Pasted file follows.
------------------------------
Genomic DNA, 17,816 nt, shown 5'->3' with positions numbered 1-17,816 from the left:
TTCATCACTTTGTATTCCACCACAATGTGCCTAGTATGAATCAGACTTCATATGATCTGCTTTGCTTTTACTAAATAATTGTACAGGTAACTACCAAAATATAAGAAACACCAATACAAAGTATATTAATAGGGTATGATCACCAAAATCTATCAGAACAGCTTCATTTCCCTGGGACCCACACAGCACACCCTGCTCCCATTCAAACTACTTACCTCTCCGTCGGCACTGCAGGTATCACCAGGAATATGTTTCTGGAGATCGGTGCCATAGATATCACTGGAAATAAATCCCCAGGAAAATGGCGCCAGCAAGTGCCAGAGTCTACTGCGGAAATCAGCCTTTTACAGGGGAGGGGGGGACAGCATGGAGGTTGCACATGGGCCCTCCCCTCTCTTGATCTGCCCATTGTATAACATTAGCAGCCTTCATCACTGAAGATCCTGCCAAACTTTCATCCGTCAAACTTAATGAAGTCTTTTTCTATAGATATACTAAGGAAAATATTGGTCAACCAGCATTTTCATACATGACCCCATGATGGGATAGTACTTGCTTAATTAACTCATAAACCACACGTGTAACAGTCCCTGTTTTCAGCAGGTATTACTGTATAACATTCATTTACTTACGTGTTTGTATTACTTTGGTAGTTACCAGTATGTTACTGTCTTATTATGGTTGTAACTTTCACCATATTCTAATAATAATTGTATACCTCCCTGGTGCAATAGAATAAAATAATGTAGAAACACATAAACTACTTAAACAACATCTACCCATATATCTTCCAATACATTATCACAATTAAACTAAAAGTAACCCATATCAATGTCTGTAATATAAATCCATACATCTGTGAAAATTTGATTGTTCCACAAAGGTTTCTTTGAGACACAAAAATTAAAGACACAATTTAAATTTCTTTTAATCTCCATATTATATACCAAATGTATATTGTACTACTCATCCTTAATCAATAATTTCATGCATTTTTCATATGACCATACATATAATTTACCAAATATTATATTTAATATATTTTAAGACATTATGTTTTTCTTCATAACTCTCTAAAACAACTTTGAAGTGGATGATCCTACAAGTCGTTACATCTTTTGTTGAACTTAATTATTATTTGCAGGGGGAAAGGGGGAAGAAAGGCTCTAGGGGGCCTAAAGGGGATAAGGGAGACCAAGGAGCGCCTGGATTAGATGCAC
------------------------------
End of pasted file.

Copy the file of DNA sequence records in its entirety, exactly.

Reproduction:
Genomic DNA, 17,816 nt, shown 5'->3' with positions numbered 1-17,816 from the left:
TTCATCACTTTGTATTCCACCACAATGTGCCTAGTATGAATCAGACTTCATATGATCTGCTTTGCTTTTACTAAATAATTGTACAGGTAACTACCAAAATATAAGAAACACCAATACAAAGTATATTAATAGGGTATGATCACCAAAATCTATCAGAACAGCTTCATTTCCCTGGGACCCACACAGCACACCCTGCTCCCATTCAAACTACTTACCTCTCCGTCGGCACTGCAGGTATCACCAGGAATATGTTTCTGGAGATCGGTGCCATAGATATCACTGGAAATAAATCCCCAGGAAAATGGCGCCAGCAAGTGCCAGAGTCTACTGCGGAAATCAGCCTTTTACAGGGGAGGGGGGGACAGCATGGAGGTTGCACATGGGCCCTCCCCTCTCTTGATCTGCCCATTGTATAACATTAGCAGCCTTCATCACTGAAGATCCTGCCAAACTTTCATCCGTCAAACTTAATGAAGTCTTTTTCTATAGATATACTAAGGAAAATATTGGTCAACCAGCATTTTCATACATGACCCCATGATGGGATAGTACTTGCTTAATTAACTCATAAACCACACGTGTAACAGTCCCTGTTTTCAGCAGGTATTACTGTATAACATTCATTTACTTACGTGTTTGTATTACTTTGGTAGTTACCAGTATGTTACTGTCTTATTATGGTTGTAACTTTCACCATATTCTAATAATAATTGTATACCTCCCTGGTGCAATAGAATAAAATAATGTAGAAACACATAAACTACTTAAACAACATCTACCCATATATCTTCCAATACATTATCACAATTAAACTAAAAGTAACCCATATCAATGTCTGTAATATAAATCCATACATCTGTGAAAATTTGATTGTTCCACAAAGGTTTCTTTGAGACACAAAAATTAAAGACACAATTTAAATTTCTTTTAATCTCCATATTATATACCAAATGTATATTGTACTACTCATCCTTAATCAATAATTTCATGCATTTTTCATATGACCATACATATAATTTACCAAATATTATATTTAATATATTTTAAGACATTATGTTTTTCTTCATAACTCTCTAAAACAACTTTGAAGTGGATGATCCTACAAGTCGTTACATCTTTTGTTGAACTTAATTATTATTTGCAGGGGGAAAGGGGGAAGAAAGGCTCTAGGGGGCCTAAAGGGGATAAGGGAGACCAAGGAGCGCCTGGATTAGATGCAC